Your browser is no longer supported

For the best possible experience using our website we recommend you upgrade to the newest version of your browser.

Your browser appears to have cookies disabled. For the best experience of Construction News, please enable cookies in your browser.

Welcome to the Construction News site. As we have relaunched, you will have to sign in once now and agree for us to use cookies, so you won't need to log in each time you visit our site.
Learn more

Void Form bolts on concrete

MATERIALS

GROUNDWORK contractors have often complained of the difficulties involved in casting concrete pads around the connection bolts that fix steel columns to the foundations.

Traditionally, paper cones have been placed around the bolts to allow some freedom of movement after the foundations have been poured, ensuring the bolts line-up correctly with the column connection plate.

But these can collapse, causing deformation in the bolt box and should be removed from the foundation after casting.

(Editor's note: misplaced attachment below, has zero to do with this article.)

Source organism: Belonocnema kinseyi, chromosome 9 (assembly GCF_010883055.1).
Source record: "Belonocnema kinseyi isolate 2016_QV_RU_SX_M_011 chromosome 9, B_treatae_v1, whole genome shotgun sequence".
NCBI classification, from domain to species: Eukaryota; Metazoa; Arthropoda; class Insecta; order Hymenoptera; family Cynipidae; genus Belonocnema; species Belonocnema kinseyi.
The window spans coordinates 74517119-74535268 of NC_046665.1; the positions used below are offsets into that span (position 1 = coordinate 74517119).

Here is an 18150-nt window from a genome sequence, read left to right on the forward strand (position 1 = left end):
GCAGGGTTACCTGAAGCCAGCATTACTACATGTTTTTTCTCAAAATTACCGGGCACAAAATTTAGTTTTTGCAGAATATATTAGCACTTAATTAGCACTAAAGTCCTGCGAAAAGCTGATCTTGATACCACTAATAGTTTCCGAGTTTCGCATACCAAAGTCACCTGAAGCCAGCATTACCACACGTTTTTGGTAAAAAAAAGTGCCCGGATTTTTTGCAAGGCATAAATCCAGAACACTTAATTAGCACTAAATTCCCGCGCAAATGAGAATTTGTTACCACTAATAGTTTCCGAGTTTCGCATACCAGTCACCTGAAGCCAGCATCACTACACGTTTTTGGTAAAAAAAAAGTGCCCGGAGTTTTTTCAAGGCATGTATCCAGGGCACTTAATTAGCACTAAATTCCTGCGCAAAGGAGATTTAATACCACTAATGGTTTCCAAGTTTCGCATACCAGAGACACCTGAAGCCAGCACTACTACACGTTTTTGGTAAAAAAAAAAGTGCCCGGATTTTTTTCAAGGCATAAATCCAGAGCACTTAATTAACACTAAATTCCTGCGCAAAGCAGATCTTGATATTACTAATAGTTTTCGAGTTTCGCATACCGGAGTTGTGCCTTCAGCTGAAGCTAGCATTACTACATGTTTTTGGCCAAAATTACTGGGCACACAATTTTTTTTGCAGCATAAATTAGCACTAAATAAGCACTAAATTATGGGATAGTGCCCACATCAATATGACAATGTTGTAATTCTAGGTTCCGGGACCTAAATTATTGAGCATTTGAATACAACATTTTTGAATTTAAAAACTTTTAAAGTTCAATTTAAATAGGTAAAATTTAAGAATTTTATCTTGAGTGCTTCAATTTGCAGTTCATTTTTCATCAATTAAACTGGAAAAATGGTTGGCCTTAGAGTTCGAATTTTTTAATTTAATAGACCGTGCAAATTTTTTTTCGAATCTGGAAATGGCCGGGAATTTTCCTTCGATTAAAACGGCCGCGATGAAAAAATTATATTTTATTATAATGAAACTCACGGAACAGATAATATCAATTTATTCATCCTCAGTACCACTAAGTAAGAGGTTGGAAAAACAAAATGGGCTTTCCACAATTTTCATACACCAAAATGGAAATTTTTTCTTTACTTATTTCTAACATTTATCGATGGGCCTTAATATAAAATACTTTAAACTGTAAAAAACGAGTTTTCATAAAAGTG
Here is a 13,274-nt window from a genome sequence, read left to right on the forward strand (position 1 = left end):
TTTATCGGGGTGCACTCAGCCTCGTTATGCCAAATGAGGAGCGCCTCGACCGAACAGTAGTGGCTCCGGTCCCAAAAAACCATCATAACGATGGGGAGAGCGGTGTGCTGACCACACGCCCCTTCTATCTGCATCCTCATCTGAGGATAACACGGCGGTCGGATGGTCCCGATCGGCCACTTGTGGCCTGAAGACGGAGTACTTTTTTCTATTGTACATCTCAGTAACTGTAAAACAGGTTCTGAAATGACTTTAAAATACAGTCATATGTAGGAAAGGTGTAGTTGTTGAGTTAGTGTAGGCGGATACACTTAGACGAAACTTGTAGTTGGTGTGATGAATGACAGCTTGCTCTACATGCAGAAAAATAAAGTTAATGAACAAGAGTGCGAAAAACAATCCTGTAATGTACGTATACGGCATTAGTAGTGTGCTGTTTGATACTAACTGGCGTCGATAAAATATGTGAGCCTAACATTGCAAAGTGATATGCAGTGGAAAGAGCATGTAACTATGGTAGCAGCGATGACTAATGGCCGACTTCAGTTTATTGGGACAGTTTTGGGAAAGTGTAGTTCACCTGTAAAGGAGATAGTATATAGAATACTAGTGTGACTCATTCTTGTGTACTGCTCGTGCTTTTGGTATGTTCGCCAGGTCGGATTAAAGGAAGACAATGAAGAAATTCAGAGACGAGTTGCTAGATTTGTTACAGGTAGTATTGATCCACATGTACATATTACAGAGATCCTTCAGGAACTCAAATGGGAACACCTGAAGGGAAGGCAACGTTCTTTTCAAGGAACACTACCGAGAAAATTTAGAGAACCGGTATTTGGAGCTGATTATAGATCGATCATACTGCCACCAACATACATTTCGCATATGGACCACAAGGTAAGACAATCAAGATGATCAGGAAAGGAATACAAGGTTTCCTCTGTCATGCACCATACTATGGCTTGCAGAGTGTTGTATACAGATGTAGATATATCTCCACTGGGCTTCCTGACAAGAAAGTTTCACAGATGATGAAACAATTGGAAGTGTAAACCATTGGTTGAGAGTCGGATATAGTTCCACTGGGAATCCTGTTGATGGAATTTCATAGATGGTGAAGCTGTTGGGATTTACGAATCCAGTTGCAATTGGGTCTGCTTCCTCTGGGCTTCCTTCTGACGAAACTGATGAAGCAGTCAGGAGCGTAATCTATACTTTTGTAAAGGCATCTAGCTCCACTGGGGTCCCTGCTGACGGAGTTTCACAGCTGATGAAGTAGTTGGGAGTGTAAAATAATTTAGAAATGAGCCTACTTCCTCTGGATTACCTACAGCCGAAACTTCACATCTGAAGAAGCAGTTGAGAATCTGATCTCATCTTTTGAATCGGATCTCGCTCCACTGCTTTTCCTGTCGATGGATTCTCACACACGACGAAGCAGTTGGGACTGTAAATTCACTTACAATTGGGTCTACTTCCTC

Now a Darlington-based company has developed a sacrificial bolt box formwork system that it claims will slash installation and labour time by up to 60 per cent.

Dean Brown, who, alongside partners Saul Charlton and Simon Johnson, developed and patented the Void Form, said the seed of the idea came after he experienced delays on a small industrial site.

He said: 'We experienced problems with the paper cones and thought there must be a better and more time efficient way of achieving alignment.'

Following trials, the team eventually came up with the final design, a rigid polypropylene version of the traditional cone.

The Void Form is slipped over the bolts and set into position by the groundworkers, a cap slips over the top of the formwork to ensure no water or debris can reach the steel bolts before the foundations are cast.

Steel erectors position the column connection plates and voids are grouted up, leaving the polypropylene form in situ.

Mr Brown said the form had been trialled on a site in Thirsk, North Yorkshire, by steelwork contractor Severfield Reeve, and claimed it saved 60 per cent in time and labour costs.